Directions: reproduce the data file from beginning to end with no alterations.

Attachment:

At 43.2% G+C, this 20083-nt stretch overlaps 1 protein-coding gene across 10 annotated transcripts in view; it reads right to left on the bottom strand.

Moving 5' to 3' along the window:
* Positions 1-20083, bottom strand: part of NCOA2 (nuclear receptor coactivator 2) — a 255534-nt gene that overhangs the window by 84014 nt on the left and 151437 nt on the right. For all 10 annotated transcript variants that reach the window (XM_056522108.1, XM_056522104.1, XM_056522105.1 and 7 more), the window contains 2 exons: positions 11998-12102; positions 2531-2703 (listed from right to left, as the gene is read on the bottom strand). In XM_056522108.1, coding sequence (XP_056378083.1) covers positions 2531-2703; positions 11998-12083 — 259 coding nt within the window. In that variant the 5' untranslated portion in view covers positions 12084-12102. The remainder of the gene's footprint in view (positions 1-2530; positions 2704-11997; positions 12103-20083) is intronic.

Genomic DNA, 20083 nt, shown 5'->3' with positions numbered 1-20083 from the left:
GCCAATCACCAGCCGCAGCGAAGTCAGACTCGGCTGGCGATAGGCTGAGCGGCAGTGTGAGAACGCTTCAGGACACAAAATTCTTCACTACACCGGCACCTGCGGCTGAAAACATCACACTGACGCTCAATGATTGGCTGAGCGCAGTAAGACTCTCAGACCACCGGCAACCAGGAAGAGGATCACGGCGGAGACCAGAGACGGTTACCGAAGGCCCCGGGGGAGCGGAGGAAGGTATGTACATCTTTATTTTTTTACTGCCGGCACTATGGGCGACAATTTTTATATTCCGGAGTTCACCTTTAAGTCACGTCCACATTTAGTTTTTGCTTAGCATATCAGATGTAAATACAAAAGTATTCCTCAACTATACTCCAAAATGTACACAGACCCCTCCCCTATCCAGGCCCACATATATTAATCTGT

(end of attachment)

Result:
At 43.2% G+C, this 20083-nt stretch overlaps 1 protein-coding gene across 10 annotated transcripts in view; it reads right to left on the bottom strand.

Moving 5' to 3' along the window:
* Positions 1-20083, bottom strand: part of NCOA2 (nuclear receptor coactivator 2) — a 255534-nt gene that overhangs the window by 84014 nt on the left and 151437 nt on the right. For all 10 annotated transcript variants that reach the window (XM_056522108.1, XM_056522104.1, XM_056522105.1 and 7 more), the window contains 2 exons: positions 11998-12102; positions 2531-2703 (listed from right to left, as the gene is read on the bottom strand). In XM_056522108.1, coding sequence (XP_056378083.1) covers positions 2531-2703; positions 11998-12083 — 259 coding nt within the window. In that variant the 5' untranslated portion in view covers positions 12084-12102. The remainder of the gene's footprint in view (positions 1-2530; positions 2704-11997; positions 12103-20083) is intronic.

Genomic DNA, 20083 nt, shown 5'->3' with positions numbered 1-20083 from the left:
GCCAATCACCAGCCGCAGCGAAGTCAGACTCGGCTGGCGATAGGCTGAGCGGCAGTGTGAGAACGCTTCAGGACACAAAATTCTTCACTACACCGGCACCTGCGGCTGAAAACATCACACTGACGCTCAATGATTGGCTGAGCGCAGTAAGACTCTCAGACCACCGGCAACCAGGAAGAGGATCACGGCGGAGACCAGAGACGGTTACCGAAGGCCCCGGGGGAGCGGAGGAAGGTATGTACATCTTTATTTTTTTACTGCCGGCACTATGGGCGACAATTTTTATATTCCGGAGTTCACCTTTAAGTCACGTCCACATTTAGTTTTTGCTTAGCATATCAGATGTAAATACAAAAGTATTCCTCAACTATACTCCAAAATGTACACAGACCCCTCCCCTATCCAGGCCCACATATATTAATCTGT